Italy's political crisis enters a decisive week with a snap election and a return to power of Silvio Berlusconi's centre right looking ever more likely after the collapse of Romano Prodi's government.
President Giorgio Napolitano granted himself a day of reflection yesterday, planning to resume consultations with political leaders on Monday and end them on Tuesday evening.
Napolitano, an 82-year-old former communist, must decide whether to dissolve parliament and call an election for the spring or mandate someone to first try to form an interim government to enact electoral reforms.
Most centre-left parties, left in tatters by the government's collapse last Thursday, favour an interim government while the centre right wants an election.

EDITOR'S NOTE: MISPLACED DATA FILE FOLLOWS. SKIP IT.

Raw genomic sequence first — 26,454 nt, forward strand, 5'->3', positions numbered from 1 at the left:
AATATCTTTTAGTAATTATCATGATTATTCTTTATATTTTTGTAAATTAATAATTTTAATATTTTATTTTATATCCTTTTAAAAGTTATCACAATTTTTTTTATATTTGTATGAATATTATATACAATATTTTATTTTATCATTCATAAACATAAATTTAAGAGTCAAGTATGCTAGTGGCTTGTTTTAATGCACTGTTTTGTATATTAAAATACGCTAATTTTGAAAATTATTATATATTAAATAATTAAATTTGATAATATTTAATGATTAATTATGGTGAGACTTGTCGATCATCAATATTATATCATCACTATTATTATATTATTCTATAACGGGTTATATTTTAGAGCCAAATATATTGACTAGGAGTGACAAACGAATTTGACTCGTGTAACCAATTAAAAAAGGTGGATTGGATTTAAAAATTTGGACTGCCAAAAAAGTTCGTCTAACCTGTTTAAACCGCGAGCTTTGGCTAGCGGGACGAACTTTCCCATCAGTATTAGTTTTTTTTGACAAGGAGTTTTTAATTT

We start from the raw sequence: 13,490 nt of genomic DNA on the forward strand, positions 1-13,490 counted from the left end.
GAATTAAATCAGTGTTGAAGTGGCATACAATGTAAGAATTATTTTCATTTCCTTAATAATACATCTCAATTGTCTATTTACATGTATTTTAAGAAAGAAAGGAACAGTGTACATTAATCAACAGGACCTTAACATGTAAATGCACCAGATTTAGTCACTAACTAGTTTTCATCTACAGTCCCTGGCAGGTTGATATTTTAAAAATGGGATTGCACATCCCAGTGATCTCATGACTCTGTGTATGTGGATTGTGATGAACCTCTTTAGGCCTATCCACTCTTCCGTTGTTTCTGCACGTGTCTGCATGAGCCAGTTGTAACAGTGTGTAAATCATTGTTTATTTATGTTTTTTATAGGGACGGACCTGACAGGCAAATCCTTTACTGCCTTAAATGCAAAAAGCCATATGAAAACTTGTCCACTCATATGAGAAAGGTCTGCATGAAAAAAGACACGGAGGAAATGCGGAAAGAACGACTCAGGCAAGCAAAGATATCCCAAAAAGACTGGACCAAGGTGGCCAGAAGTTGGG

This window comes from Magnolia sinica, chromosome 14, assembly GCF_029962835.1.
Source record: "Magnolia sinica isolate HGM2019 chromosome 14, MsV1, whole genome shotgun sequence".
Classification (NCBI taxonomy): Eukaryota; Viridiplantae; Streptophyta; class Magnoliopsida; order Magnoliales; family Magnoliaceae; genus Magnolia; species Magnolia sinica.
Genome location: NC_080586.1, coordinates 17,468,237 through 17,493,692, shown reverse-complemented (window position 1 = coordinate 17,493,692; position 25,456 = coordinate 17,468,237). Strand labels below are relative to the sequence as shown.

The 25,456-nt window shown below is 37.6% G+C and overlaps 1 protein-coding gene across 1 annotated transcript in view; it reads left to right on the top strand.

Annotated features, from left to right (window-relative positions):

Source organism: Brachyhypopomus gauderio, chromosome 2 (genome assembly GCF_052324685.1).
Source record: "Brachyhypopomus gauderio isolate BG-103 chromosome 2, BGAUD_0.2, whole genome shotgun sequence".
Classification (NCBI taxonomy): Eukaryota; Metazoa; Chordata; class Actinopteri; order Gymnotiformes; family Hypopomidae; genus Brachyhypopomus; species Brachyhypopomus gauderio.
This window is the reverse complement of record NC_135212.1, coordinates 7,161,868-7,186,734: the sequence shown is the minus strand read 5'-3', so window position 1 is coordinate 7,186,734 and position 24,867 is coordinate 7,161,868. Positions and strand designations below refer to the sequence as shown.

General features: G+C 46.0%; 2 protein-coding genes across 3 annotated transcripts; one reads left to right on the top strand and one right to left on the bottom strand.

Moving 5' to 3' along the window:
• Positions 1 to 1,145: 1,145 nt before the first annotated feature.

"I think Italy does not need any government of national unity but a government that will get down to work immediately after Italians vote," said Berlusconi, who stands to return to power as prime minister after his electoral defeat in 2006.
A poll in Sunday's Corriere della Sera newspaper showed 61 percent of Italians want an early election and only 33 percent prefer some form of transitional government.
The bad news for the centre left did not end there.
Polls published by Corriere showed the centre left would win between 42.4 and 45 percent of the vote while Berlusconi's centre right would win between 54.5 and 57.6 percent.
Another poll showed the centre right could end up with a majority of between 11 and 35 seats in the upper house Senate. Prodi had a wafer-thin majority in the Senate.Reuse content